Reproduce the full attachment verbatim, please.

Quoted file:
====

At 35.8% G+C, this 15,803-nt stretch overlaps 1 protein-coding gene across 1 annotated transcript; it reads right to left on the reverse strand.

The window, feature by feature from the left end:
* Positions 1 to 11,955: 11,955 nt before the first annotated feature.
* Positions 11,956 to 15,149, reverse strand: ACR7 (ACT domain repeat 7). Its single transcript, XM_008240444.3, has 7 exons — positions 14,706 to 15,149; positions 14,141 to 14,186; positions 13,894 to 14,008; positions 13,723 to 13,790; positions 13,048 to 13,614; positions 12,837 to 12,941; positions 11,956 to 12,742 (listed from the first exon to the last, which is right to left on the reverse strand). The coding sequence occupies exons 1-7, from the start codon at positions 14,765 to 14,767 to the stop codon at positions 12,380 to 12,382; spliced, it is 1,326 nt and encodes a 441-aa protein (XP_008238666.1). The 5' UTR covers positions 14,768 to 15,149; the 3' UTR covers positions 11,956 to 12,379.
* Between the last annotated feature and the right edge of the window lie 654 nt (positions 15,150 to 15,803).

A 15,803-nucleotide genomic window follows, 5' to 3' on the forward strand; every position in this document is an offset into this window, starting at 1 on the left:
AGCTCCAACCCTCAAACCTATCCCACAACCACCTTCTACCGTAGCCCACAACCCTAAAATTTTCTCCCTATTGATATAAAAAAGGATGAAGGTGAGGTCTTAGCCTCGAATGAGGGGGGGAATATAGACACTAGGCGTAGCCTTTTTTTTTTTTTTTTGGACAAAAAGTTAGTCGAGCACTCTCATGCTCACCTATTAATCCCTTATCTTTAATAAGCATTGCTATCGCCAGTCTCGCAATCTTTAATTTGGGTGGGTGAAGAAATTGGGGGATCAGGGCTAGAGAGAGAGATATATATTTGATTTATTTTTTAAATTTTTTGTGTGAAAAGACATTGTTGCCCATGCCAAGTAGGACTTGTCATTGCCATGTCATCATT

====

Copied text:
At 35.8% G+C, this 15,803-nt stretch overlaps 1 protein-coding gene across 1 annotated transcript; it reads right to left on the reverse strand.

The window, feature by feature from the left end:
* Positions 1 to 11,955: 11,955 nt before the first annotated feature.
* Positions 11,956 to 15,149, reverse strand: ACR7 (ACT domain repeat 7). Its single transcript, XM_008240444.3, has 7 exons — positions 14,706 to 15,149; positions 14,141 to 14,186; positions 13,894 to 14,008; positions 13,723 to 13,790; positions 13,048 to 13,614; positions 12,837 to 12,941; positions 11,956 to 12,742 (listed from the first exon to the last, which is right to left on the reverse strand). The coding sequence occupies exons 1-7, from the start codon at positions 14,765 to 14,767 to the stop codon at positions 12,380 to 12,382; spliced, it is 1,326 nt and encodes a 441-aa protein (XP_008238666.1). The 5' UTR covers positions 14,768 to 15,149; the 3' UTR covers positions 11,956 to 12,379.
* Between the last annotated feature and the right edge of the window lie 654 nt (positions 15,150 to 15,803).

A 15,803-nucleotide genomic window follows, 5' to 3' on the forward strand; every position in this document is an offset into this window, starting at 1 on the left:
AGCTCCAACCCTCAAACCTATCCCACAACCACCTTCTACCGTAGCCCACAACCCTAAAATTTTCTCCCTATTGATATAAAAAAGGATGAAGGTGAGGTCTTAGCCTCGAATGAGGGGGGGAATATAGACACTAGGCGTAGCCTTTTTTTTTTTTTTTTGGACAAAAAGTTAGTCGAGCACTCTCATGCTCACCTATTAATCCCTTATCTTTAATAAGCATTGCTATCGCCAGTCTCGCAATCTTTAATTTGGGTGGGTGAAGAAATTGGGGGATCAGGGCTAGAGAGAGAGATATATATTTGATTTATTTTTTAAATTTTTTGTGTGAAAAGACATTGTTGCCCATGCCAAGTAGGACTTGTCATTGCCATGTCATCATT